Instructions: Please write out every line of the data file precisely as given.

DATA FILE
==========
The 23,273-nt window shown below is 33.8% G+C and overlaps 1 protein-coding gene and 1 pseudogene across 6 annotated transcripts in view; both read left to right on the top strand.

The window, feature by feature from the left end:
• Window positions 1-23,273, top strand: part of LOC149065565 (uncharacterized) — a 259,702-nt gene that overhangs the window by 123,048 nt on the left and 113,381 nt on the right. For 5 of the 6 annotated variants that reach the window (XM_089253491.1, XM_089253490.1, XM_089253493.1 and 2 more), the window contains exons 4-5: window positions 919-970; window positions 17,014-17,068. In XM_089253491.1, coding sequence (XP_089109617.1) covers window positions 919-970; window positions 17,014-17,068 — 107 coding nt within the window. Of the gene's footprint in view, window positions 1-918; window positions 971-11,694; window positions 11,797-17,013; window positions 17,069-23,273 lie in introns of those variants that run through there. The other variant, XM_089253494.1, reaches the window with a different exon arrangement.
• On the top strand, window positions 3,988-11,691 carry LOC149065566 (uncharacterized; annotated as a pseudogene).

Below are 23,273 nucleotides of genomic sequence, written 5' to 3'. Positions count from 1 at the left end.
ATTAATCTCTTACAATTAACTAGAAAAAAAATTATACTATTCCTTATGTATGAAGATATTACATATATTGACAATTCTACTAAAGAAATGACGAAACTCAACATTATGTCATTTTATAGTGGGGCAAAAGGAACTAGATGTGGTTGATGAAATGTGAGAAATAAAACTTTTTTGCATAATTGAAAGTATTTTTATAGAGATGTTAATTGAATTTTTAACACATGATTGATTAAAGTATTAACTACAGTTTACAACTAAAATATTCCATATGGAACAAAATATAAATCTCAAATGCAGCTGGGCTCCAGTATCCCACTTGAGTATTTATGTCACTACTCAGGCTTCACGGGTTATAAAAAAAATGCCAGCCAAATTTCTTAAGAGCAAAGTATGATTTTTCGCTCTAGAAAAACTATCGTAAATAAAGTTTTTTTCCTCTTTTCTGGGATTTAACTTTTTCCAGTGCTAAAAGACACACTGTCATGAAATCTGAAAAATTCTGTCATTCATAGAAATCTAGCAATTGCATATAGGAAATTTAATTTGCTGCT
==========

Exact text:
The 23,273-nt window shown below is 33.8% G+C and overlaps 1 protein-coding gene and 1 pseudogene across 6 annotated transcripts in view; both read left to right on the top strand.

The window, feature by feature from the left end:
• Window positions 1-23,273, top strand: part of LOC149065565 (uncharacterized) — a 259,702-nt gene that overhangs the window by 123,048 nt on the left and 113,381 nt on the right. For 5 of the 6 annotated variants that reach the window (XM_089253491.1, XM_089253490.1, XM_089253493.1 and 2 more), the window contains exons 4-5: window positions 919-970; window positions 17,014-17,068. In XM_089253491.1, coding sequence (XP_089109617.1) covers window positions 919-970; window positions 17,014-17,068 — 107 coding nt within the window. Of the gene's footprint in view, window positions 1-918; window positions 971-11,694; window positions 11,797-17,013; window positions 17,069-23,273 lie in introns of those variants that run through there. The other variant, XM_089253494.1, reaches the window with a different exon arrangement.
• On the top strand, window positions 3,988-11,691 carry LOC149065566 (uncharacterized; annotated as a pseudogene).

Below are 23,273 nucleotides of genomic sequence, written 5' to 3'. Positions count from 1 at the left end.
ATTAATCTCTTACAATTAACTAGAAAAAAAATTATACTATTCCTTATGTATGAAGATATTACATATATTGACAATTCTACTAAAGAAATGACGAAACTCAACATTATGTCATTTTATAGTGGGGCAAAAGGAACTAGATGTGGTTGATGAAATGTGAGAAATAAAACTTTTTTGCATAATTGAAAGTATTTTTATAGAGATGTTAATTGAATTTTTAACACATGATTGATTAAAGTATTAACTACAGTTTACAACTAAAATATTCCATATGGAACAAAATATAAATCTCAAATGCAGCTGGGCTCCAGTATCCCACTTGAGTATTTATGTCACTACTCAGGCTTCACGGGTTATAAAAAAAATGCCAGCCAAATTTCTTAAGAGCAAAGTATGATTTTTCGCTCTAGAAAAACTATCGTAAATAAAGTTTTTTTCCTCTTTTCTGGGATTTAACTTTTTCCAGTGCTAAAAGACACACTGTCATGAAATCTGAAAAATTCTGTCATTCATAGAAATCTAGCAATTGCATATAGGAAATTTAATTTGCTGCT